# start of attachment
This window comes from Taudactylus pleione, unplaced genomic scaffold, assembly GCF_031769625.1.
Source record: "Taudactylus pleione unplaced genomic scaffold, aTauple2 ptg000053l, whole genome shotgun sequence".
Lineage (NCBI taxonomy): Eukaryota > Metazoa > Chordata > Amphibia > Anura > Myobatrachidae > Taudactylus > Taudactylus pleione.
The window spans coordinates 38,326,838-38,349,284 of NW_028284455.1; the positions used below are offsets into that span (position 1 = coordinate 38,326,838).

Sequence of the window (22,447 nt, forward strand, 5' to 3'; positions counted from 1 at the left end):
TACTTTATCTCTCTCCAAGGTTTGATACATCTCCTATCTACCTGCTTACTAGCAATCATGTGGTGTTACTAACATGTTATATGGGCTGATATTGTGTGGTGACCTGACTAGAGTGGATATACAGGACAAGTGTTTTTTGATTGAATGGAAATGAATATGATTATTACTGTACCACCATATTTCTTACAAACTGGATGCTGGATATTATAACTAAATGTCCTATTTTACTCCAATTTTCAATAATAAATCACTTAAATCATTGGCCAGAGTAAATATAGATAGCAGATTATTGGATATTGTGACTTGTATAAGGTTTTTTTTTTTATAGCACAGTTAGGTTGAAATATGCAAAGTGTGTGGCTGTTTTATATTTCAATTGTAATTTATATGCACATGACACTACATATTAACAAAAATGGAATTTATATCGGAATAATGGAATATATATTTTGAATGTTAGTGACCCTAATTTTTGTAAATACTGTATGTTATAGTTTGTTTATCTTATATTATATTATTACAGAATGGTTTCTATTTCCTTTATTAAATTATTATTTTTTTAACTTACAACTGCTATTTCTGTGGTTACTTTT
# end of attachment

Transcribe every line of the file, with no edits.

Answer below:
This window comes from Taudactylus pleione, unplaced genomic scaffold, assembly GCF_031769625.1.
Source record: "Taudactylus pleione unplaced genomic scaffold, aTauple2 ptg000053l, whole genome shotgun sequence".
Lineage (NCBI taxonomy): Eukaryota > Metazoa > Chordata > Amphibia > Anura > Myobatrachidae > Taudactylus > Taudactylus pleione.
The window spans coordinates 38,326,838-38,349,284 of NW_028284455.1; the positions used below are offsets into that span (position 1 = coordinate 38,326,838).

Sequence of the window (22,447 nt, forward strand, 5' to 3'; positions counted from 1 at the left end):
TACTTTATCTCTCTCCAAGGTTTGATACATCTCCTATCTACCTGCTTACTAGCAATCATGTGGTGTTACTAACATGTTATATGGGCTGATATTGTGTGGTGACCTGACTAGAGTGGATATACAGGACAAGTGTTTTTTGATTGAATGGAAATGAATATGATTATTACTGTACCACCATATTTCTTACAAACTGGATGCTGGATATTATAACTAAATGTCCTATTTTACTCCAATTTTCAATAATAAATCACTTAAATCATTGGCCAGAGTAAATATAGATAGCAGATTATTGGATATTGTGACTTGTATAAGGTTTTTTTTTTTATAGCACAGTTAGGTTGAAATATGCAAAGTGTGTGGCTGTTTTATATTTCAATTGTAATTTATATGCACATGACACTACATATTAACAAAAATGGAATTTATATCGGAATAATGGAATATATATTTTGAATGTTAGTGACCCTAATTTTTGTAAATACTGTATGTTATAGTTTGTTTATCTTATATTATATTATTACAGAATGGTTTCTATTTCCTTTATTAAATTATTATTTTTTTAACTTACAACTGCTATTTCTGTGGTTACTTTT